John Della Bosca didn’t attend The Sydney Institute’s 20th Anniversary dinner last night but he was there in spirit, with most of the 730-strong guests relishing the details of d’affaire della Bonquer.
Most cheerful person on the night was News Ltd’s group editorial director Campbell Reid, who was basking in the limelight of a genuine scoop, delivered to the readers of the Tele that morning. Conspiracy theories abounded — was some party rival behind this? — but this morning’s story says it is the classic tale of a woman scorned. Kate, 26, was tired of waiting for Della to leave his lovely wife, Belinda, and went postal.
Herein lies the problem with May-December romances; in the good old days, younger women, especially those closely acquainted with the leatherette of the parliamentary couch, kept their mouths shut. But Generation Y has no notion of privacy or propriety or being embarrassed about bonking a married man. She freely discussed it with her friends, and probably posted it on Facebook. And she kept all the text messages. The most troubling part of it is that she thought he was “hot” and “sexy”; just how did she get that Labrador past security??
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But back to the night. I love The Sydney Institute dinners; they are one of the few opportunities to spot some serious jewels, slung around the necks of some serious players. And in honour of the guest speaker, Her Excellency Quentin Bryce AC, one of the country’s best-dressed women, everyone had scrubbed up.
Nick Greiner introduced the G-G, giving a short history of the Institute, with a run-down of some of its high-profile speakers and recent talks. Earlier this year members had gone to a discussion entitled “The Politics of Desire”, which was very relevant “given the events of today,” he quipped.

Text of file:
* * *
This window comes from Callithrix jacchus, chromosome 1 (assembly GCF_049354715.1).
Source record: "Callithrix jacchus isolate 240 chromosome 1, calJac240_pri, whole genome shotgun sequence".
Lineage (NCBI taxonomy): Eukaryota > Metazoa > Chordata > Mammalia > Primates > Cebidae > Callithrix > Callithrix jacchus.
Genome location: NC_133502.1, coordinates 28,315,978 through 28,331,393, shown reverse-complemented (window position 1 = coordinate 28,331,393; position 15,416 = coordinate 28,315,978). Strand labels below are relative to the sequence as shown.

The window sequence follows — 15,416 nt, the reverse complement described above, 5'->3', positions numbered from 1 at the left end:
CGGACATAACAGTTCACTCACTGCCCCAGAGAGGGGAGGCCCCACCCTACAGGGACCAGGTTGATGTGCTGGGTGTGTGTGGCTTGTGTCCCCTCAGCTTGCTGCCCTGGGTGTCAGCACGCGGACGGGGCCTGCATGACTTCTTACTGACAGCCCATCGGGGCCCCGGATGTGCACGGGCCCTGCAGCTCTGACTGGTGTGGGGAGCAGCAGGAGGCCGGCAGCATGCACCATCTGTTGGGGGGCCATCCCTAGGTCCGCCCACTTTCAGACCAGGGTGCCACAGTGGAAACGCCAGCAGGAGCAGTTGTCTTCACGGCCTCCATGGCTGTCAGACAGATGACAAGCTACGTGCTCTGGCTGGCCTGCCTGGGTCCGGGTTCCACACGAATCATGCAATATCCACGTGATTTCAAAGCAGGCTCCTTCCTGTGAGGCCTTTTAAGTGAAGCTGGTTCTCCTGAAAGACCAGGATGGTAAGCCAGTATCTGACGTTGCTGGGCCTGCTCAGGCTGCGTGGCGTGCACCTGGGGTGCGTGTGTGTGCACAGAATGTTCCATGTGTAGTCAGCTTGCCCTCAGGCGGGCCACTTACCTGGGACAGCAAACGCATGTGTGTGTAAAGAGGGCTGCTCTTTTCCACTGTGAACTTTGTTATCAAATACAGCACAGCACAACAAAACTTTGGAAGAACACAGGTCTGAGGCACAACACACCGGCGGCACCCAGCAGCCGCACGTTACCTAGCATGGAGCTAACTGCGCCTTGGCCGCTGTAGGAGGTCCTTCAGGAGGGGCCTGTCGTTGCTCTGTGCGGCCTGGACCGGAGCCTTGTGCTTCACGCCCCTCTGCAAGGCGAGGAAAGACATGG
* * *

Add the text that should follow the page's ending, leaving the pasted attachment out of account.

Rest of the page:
Her Excellency started by thanking hosts Gerard and Anne Henderson, describing the Institute as an “important gatherer of people and ideas; an agent for discussion about the things we care about; a forum for thinking aloud; and a chance to catch up with friends and colleagues at the end of long working days.”
“There’s no doubt that part of its enduring success and following is due to the fact that one declines an invitation from Gerard Henderson only at one’s peril. Always better to turn up I think, hear what he has to say about you, and hopefully stare him off the worst of it!”
In purple silk with a diamond clasp, she spoke moving about her childhood in rural Queensland, saying that the friendships in her small community were “based on what you gave, not on what you earned.”
On the day of her inauguration, she said, her elder sister Diane had told her, “you remember who you are. In the past two months that is what has stayed with me.”
It was a glittering audience, including current pollies Maxine McKew, who was sitting between Ashok Jacob and Allan Moss, a happy-looking Barry O’Farrell with Greg Smith and Pru Goward, and David Campbell, who was keeping a low profile. Although Malcolm Turnbull’s new media adviser Mark Westfield was there, the boss was absent.
The sisterhood was out in force, including Anne Summers, whose new book is a runaway bestseller, Wendy McCarthy, Ann Sherry and Helen Lynch, who has just walked the Camino and is preparing for an 11-day walk between Kyoto and Tokyo. Gail Kelly looked fantastic in a satin frock, proving that not all bankers are boring, but Heather Ridout had the stand-out rocks, a mighty string of lustrous South Sea pearls.
Rodney and Lyndi Adler sat on the table of Albert and Sophie Wong, reminding me of the days when the annual dinner was called the Larry Adler memorial lecture. Nearby was Mark Scott, Maurice Newman, Kim Williams and most of the staff of the Lowy Institute. All up, a rubber-neckers delight.
Bob Carr gave the vote of thanks to Quentin, saying he had been at another function beforehand where he was the only man in a dinner suit. He was dressed that way, he had explained to his fellow guests, because things were so tough in banking that he now worked three nights a week pulling beers at the Texas Tavern. This had been accepted without question, he said.
By positioning myself beside the door, I was able to crash-tackle Barry O’Farrell on his way out.
When I asked him what he thought about the Della affair, there was a long pause. “What it means”, he said, “is that I am going home early to be with my wife.”